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Ship Made from CSJ's 350-Year-Old Swamp White Oak Is Launched
by Sister Mary Ellen Putnam, CSJ (Sister George Ann)
Greta Wagle, project manager, and Don Rittner, Schenectady County Historian, the dreamers for this project, stood proudly as Greta christened the ship with a bottle of beer made in the Netherlands, as was their custom. The large crowd cheered and clapped as Don read the names of the contributors and volunteers with special thanks to the Sisters of St. Joseph for their donation of a 350-year-old Swamp Oak. I was bursting with pride for us!
After securing large, heavy bands around the middle and back of the ship to balance the weight distribution, the biggest crane I’ve ever seen began to lift the masterpiece off the flatbed, over the bank and into the Mohawk River. Lock 8 had to be closed, and Lock 9 opened in the morning to raise the river two feet to accommodate the depth of the rudder.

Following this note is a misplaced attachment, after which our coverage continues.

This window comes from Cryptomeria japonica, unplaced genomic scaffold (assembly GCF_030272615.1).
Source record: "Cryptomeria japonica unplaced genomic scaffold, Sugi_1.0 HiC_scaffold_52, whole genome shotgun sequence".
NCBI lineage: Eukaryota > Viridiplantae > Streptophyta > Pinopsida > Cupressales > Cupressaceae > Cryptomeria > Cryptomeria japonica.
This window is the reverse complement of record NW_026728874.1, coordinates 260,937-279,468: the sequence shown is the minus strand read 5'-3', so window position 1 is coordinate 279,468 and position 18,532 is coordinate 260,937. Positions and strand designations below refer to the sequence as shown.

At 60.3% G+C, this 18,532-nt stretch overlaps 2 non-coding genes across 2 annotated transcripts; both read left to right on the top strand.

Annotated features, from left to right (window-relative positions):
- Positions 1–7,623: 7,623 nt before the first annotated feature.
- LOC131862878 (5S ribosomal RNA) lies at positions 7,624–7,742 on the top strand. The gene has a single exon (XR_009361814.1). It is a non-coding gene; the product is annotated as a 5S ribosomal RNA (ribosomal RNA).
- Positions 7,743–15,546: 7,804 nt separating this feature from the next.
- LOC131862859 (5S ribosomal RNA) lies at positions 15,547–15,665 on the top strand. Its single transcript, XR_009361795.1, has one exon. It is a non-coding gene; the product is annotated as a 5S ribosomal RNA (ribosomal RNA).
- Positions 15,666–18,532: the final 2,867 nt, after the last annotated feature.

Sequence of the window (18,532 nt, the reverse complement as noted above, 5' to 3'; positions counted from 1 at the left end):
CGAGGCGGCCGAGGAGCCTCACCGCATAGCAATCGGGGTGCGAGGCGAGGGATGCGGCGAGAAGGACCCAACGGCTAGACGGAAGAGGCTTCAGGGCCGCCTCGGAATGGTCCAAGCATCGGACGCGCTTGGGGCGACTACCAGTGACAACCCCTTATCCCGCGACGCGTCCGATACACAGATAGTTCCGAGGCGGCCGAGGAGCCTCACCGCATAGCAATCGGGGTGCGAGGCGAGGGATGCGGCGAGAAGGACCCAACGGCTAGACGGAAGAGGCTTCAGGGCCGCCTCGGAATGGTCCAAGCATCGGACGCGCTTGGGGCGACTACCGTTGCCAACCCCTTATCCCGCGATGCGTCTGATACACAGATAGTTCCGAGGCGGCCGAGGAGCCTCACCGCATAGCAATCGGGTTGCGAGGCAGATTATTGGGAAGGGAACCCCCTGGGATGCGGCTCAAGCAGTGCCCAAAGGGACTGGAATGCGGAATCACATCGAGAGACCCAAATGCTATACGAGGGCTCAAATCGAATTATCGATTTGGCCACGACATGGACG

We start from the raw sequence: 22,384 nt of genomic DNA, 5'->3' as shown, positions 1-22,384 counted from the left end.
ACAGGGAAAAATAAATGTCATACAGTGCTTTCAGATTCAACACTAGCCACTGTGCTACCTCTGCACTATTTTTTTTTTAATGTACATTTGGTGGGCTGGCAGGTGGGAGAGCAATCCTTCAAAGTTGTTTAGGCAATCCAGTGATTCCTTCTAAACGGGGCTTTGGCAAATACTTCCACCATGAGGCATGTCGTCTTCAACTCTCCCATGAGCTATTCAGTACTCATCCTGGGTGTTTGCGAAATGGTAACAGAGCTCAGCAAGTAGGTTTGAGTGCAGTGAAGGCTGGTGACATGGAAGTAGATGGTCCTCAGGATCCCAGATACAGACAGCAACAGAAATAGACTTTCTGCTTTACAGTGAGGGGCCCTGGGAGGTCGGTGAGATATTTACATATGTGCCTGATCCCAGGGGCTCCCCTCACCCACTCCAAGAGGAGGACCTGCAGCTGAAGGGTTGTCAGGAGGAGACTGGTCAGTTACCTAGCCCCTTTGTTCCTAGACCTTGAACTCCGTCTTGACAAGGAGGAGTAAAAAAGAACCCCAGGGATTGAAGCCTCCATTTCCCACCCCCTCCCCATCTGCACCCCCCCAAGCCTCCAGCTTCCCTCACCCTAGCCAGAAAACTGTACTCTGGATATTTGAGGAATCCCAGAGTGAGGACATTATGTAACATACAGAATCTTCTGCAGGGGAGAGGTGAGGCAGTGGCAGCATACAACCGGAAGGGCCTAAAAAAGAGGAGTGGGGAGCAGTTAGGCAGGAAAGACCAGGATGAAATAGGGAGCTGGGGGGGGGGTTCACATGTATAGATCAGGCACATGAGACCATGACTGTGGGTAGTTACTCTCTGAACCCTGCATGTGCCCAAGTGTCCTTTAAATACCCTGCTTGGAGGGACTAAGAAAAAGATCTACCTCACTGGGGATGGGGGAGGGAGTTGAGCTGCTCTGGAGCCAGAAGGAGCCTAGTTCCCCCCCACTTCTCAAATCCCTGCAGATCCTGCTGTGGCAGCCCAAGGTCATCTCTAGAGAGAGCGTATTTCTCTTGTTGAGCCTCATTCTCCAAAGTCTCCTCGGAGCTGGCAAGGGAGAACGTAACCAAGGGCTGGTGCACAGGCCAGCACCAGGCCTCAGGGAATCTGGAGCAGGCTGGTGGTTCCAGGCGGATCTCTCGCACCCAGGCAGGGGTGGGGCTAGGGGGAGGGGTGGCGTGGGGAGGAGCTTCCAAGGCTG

The captain ,Gioia Blix, a petite, energetic woman, boarded the ONRUST and disappeared into the hold to check for any problems while a tugboat waited nearby, and several boaters watched in awe. Once the ship was approved as seaworthy, Gioia would pilot her up to Lock 9 for a celebration. Gioia told me, “I need to learn her moves, motions and quirks if we are to work together.” The ONRUST will be docked at the Maybee Farm for the next several days, so that the last touches can be completed.
Watch your local news and newspapers for schedules of when the ONRUST will be sailing. On June 6, she will sail to New York and lead several Tall Ships to Albany for the 400th anniversary of the Hudson River.
Since the ONRUST will be used as a teaching museum, sailing the Mohawk and Hudson River, our legacy of teaching will continue through our very own Swamp Oak and gifting of the trunnels. What a wonderful, auspicious day!
The OnRust as it is being lowered into the river on May 20, 2009